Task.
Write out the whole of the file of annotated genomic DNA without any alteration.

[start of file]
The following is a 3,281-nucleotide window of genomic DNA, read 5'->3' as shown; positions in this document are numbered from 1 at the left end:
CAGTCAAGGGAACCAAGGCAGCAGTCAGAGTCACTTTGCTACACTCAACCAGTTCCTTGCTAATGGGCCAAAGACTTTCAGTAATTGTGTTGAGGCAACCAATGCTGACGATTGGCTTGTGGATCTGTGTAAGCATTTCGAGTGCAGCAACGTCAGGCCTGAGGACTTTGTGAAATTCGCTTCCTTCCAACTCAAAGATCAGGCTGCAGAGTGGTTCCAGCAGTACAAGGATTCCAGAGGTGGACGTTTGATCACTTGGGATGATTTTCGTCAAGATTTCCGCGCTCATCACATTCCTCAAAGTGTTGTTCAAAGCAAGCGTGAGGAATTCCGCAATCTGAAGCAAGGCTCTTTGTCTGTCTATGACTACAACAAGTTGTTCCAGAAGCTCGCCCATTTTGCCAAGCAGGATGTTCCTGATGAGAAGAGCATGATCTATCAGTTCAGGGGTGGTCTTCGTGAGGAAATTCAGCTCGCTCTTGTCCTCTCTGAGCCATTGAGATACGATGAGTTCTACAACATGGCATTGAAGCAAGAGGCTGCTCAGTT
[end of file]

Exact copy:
The following is a 3,281-nucleotide window of genomic DNA, read 5'->3' as shown; positions in this document are numbered from 1 at the left end:
CAGTCAAGGGAACCAAGGCAGCAGTCAGAGTCACTTTGCTACACTCAACCAGTTCCTTGCTAATGGGCCAAAGACTTTCAGTAATTGTGTTGAGGCAACCAATGCTGACGATTGGCTTGTGGATCTGTGTAAGCATTTCGAGTGCAGCAACGTCAGGCCTGAGGACTTTGTGAAATTCGCTTCCTTCCAACTCAAAGATCAGGCTGCAGAGTGGTTCCAGCAGTACAAGGATTCCAGAGGTGGACGTTTGATCACTTGGGATGATTTTCGTCAAGATTTCCGCGCTCATCACATTCCTCAAAGTGTTGTTCAAAGCAAGCGTGAGGAATTCCGCAATCTGAAGCAAGGCTCTTTGTCTGTCTATGACTACAACAAGTTGTTCCAGAAGCTCGCCCATTTTGCCAAGCAGGATGTTCCTGATGAGAAGAGCATGATCTATCAGTTCAGGGGTGGTCTTCGTGAGGAAATTCAGCTCGCTCTTGTCCTCTCTGAGCCATTGAGATACGATGAGTTCTACAACATGGCATTGAAGCAAGAGGCTGCTCAGTT